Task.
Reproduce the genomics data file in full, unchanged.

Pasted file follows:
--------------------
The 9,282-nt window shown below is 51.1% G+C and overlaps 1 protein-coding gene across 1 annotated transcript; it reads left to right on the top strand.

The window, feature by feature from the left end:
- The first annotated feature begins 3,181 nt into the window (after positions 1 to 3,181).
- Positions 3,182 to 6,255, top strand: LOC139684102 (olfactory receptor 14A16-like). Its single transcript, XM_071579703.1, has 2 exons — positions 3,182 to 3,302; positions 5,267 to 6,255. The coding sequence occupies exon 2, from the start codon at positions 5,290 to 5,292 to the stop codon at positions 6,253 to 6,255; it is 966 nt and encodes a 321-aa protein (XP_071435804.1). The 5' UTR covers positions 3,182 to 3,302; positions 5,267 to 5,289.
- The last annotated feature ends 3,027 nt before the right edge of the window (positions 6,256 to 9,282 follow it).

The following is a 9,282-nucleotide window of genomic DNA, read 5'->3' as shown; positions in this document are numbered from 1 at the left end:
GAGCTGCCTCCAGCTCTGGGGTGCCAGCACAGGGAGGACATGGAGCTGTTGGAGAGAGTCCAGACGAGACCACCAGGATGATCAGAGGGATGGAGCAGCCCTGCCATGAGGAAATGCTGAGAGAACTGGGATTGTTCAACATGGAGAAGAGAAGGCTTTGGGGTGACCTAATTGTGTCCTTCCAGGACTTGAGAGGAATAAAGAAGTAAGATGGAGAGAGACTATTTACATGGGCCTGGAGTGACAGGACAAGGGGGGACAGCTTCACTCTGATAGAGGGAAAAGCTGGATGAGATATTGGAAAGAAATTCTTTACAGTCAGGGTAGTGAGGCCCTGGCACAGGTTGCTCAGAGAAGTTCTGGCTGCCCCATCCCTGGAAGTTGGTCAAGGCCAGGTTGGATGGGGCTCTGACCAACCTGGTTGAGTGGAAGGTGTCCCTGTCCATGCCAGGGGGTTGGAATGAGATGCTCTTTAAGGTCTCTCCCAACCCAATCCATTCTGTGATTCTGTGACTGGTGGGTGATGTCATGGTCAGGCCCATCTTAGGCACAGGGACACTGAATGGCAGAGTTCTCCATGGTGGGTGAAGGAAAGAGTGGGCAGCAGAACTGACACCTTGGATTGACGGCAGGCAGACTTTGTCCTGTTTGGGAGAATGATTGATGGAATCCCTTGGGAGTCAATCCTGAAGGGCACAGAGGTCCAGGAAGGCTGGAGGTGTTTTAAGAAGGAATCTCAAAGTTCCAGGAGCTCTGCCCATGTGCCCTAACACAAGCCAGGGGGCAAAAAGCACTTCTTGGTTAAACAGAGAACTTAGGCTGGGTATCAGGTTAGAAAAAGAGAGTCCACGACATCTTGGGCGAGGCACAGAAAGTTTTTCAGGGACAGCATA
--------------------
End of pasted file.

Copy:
The 9,282-nt window shown below is 51.1% G+C and overlaps 1 protein-coding gene across 1 annotated transcript; it reads left to right on the top strand.

The window, feature by feature from the left end:
- The first annotated feature begins 3,181 nt into the window (after positions 1 to 3,181).
- Positions 3,182 to 6,255, top strand: LOC139684102 (olfactory receptor 14A16-like). Its single transcript, XM_071579703.1, has 2 exons — positions 3,182 to 3,302; positions 5,267 to 6,255. The coding sequence occupies exon 2, from the start codon at positions 5,290 to 5,292 to the stop codon at positions 6,253 to 6,255; it is 966 nt and encodes a 321-aa protein (XP_071435804.1). The 5' UTR covers positions 3,182 to 3,302; positions 5,267 to 5,289.
- The last annotated feature ends 3,027 nt before the right edge of the window (positions 6,256 to 9,282 follow it).

The following is a 9,282-nucleotide window of genomic DNA, read 5'->3' as shown; positions in this document are numbered from 1 at the left end:
GAGCTGCCTCCAGCTCTGGGGTGCCAGCACAGGGAGGACATGGAGCTGTTGGAGAGAGTCCAGACGAGACCACCAGGATGATCAGAGGGATGGAGCAGCCCTGCCATGAGGAAATGCTGAGAGAACTGGGATTGTTCAACATGGAGAAGAGAAGGCTTTGGGGTGACCTAATTGTGTCCTTCCAGGACTTGAGAGGAATAAAGAAGTAAGATGGAGAGAGACTATTTACATGGGCCTGGAGTGACAGGACAAGGGGGGACAGCTTCACTCTGATAGAGGGAAAAGCTGGATGAGATATTGGAAAGAAATTCTTTACAGTCAGGGTAGTGAGGCCCTGGCACAGGTTGCTCAGAGAAGTTCTGGCTGCCCCATCCCTGGAAGTTGGTCAAGGCCAGGTTGGATGGGGCTCTGACCAACCTGGTTGAGTGGAAGGTGTCCCTGTCCATGCCAGGGGGTTGGAATGAGATGCTCTTTAAGGTCTCTCCCAACCCAATCCATTCTGTGATTCTGTGACTGGTGGGTGATGTCATGGTCAGGCCCATCTTAGGCACAGGGACACTGAATGGCAGAGTTCTCCATGGTGGGTGAAGGAAAGAGTGGGCAGCAGAACTGACACCTTGGATTGACGGCAGGCAGACTTTGTCCTGTTTGGGAGAATGATTGATGGAATCCCTTGGGAGTCAATCCTGAAGGGCACAGAGGTCCAGGAAGGCTGGAGGTGTTTTAAGAAGGAATCTCAAAGTTCCAGGAGCTCTGCCCATGTGCCCTAACACAAGCCAGGGGGCAAAAAGCACTTCTTGGTTAAACAGAGAACTTAGGCTGGGTATCAGGTTAGAAAAAGAGAGTCCACGACATCTTGGGCGAGGCACAGAAAGTTTTTCAGGGACAGCATA